Spain Revs Up Co-Production as Public Funding BuildsFebruary 17, 2023
Spain has found a place on the global film industry’s radar as an attractive market for co-producing projects, boosted by its bigger-than-ever-public-sector funding.
The trend comes in a moment of maturity for its audiovisual industry, with competitive tax incentives and the emergence of fresh talent, often female, whether directors or producers. Unlike U.S. indie producers, hard hit by streamers pulling back, European counterparts still have public sector financing.
But to make movies of any artistic ambition, which might justify that funding and break out to foreign sales and a theatrical release, producers are looking overseas more and to other parts of Spain for production partners.
Co-production is booming. Only last year, Spain co-produced 70 films, beating its average production for the period 2018-2022 of 256 titles, according to Spanish film agency ICAA.
ICAA’s selective aid for movie production reached €20 million ($21.48 million). Of that, a minimum 5% went to support minority co-productions.
Allowing a maximum amount of $322,167 per project, it’s been especially useful when it comes to establishing alliances with Latin America.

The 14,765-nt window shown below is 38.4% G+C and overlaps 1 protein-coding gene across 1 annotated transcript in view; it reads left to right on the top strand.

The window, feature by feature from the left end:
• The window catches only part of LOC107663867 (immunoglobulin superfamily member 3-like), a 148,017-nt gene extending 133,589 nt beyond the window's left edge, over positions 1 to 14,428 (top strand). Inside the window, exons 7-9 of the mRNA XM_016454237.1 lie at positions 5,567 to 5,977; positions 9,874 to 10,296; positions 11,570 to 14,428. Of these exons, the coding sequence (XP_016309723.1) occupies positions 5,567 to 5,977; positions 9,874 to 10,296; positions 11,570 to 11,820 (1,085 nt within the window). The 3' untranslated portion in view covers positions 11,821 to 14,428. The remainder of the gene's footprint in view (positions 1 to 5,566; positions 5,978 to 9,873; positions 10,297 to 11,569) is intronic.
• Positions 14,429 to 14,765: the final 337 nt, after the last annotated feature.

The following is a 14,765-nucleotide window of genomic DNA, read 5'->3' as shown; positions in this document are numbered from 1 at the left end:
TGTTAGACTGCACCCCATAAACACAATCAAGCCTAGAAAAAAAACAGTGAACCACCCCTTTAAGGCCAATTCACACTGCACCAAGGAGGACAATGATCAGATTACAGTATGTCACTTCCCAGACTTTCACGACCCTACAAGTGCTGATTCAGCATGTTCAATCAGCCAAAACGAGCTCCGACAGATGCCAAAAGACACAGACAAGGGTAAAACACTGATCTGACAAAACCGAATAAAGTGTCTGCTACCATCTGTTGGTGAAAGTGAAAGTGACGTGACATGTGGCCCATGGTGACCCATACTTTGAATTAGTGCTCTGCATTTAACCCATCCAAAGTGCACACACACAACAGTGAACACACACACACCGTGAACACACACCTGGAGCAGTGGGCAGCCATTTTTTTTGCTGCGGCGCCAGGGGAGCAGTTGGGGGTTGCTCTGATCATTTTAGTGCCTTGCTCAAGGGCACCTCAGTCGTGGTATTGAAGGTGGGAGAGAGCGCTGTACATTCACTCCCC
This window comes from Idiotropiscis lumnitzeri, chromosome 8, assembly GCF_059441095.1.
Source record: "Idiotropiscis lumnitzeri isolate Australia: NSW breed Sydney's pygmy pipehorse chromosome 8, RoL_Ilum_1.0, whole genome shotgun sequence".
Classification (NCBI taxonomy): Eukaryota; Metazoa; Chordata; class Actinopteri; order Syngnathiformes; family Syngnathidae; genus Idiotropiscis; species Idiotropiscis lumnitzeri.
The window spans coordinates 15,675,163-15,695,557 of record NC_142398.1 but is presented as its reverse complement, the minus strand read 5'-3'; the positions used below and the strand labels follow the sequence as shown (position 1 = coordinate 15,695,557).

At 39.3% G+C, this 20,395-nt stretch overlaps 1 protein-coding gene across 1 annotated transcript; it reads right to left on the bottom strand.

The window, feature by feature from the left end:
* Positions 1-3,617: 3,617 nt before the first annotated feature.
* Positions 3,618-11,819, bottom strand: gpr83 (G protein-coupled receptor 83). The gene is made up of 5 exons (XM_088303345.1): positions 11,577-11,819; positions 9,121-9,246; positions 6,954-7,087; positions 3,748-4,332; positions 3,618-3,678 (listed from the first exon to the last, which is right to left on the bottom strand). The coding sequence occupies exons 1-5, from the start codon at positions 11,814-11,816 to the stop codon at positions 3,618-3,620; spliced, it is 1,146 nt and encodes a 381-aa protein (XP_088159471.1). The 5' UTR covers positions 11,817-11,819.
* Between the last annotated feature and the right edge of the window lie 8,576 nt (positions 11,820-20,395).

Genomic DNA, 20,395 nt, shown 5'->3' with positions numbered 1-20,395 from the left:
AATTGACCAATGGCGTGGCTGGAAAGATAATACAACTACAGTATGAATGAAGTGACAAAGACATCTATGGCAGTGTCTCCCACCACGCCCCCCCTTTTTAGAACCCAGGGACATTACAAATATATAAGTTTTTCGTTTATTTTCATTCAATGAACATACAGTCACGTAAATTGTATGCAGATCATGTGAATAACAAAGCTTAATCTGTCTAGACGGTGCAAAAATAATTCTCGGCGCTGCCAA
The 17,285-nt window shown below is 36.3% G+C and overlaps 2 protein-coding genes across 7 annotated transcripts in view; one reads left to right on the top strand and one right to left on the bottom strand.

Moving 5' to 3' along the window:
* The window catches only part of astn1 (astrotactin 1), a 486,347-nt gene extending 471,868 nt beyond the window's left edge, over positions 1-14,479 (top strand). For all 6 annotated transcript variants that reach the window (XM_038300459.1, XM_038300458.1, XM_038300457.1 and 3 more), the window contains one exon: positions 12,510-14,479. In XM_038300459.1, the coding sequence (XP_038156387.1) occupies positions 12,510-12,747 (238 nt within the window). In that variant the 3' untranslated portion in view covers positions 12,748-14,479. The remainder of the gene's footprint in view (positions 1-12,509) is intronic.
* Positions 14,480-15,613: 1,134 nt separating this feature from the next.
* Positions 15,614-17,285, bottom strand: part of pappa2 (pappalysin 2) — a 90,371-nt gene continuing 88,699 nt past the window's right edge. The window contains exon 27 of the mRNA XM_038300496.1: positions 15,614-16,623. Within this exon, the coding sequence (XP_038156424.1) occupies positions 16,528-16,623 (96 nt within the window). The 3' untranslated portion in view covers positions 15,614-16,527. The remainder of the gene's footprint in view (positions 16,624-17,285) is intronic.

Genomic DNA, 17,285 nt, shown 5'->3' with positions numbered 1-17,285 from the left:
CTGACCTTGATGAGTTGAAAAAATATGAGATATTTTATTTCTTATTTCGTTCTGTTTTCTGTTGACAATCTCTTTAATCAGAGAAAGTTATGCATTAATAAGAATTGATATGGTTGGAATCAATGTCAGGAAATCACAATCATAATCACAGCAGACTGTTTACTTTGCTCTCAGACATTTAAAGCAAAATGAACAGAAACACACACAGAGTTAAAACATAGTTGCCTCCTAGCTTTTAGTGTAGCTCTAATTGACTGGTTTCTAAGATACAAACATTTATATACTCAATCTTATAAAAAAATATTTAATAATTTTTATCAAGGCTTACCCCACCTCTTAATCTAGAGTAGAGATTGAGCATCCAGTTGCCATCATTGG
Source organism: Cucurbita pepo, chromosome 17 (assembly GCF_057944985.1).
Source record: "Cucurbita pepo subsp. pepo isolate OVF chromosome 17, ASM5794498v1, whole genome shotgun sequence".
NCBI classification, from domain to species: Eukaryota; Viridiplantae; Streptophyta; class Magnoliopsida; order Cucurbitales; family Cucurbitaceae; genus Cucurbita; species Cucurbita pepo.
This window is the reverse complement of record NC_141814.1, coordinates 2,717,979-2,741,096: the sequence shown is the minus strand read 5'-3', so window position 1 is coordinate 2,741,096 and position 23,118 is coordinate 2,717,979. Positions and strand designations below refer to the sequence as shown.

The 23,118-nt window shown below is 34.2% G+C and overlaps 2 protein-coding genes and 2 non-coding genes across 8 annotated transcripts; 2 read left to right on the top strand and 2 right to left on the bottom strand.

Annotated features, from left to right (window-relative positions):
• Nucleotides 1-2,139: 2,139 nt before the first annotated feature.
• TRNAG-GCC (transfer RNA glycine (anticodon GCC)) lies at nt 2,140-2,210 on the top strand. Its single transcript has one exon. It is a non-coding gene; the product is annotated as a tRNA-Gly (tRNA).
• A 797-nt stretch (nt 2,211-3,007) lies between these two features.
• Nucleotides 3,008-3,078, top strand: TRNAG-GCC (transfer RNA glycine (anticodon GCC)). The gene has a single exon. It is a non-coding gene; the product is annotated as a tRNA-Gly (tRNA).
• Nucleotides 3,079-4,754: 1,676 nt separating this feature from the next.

It is foreseeable that ICAA’s minority co-production aid will rise this year, given the agency’s fund has increased 53% to $114.91 million.
In addition, the Catalan Institute of Cultural Enterprises (ICEC) operates a $1.61 million minority co-production fund whose maximum is also $322,167 per title.
Regional film production support from the Basque Country, Galicia and Andalusia are also very active. And this quarter, the Canary Islands plan to launch a $1.1 million fund for minority co-productions, with a $161,084 maximum per project, says Canary Islands Film coordinator, Natacha Mora.
“There is starting to be a vocation from public institutions to offer Spanish producers more and more variants that make them more competitive when participating in co-production projects,” says José Esteban Alenda at Solita Films.
“Co-production incentives allow us to create a very interesting reciprocity in terms of the global market — we no longer only offer content but we can also receive content and offer financing,” says Valérie Delpierre at Catalonia’s Inicia Films, producer of standout art films such as Carla Simón’s debut, “Summer 1993,” Pilar Palomero’s “Schoolgirls” and “La Maternal.”
Inicia, also a co-producer of Estíbaliz Urresola’s Berlinale con- tender “20,000 Species of Bees” alongside Lara Izagirre’s Basque outfit Gariza Films, is producing Klaudia Reynicke’s teenage drama “Reinas,” awarded by ICEC’s minority co-production fund, with Perú’s Materazo Cine and Swiss Alva Films.
With the added benefit of sharing language and a natural exchange of creative and technical talent, the Spanish co-production funds have become a highly attractive financing option for Latin American projects, boosting their often more modest film budgets.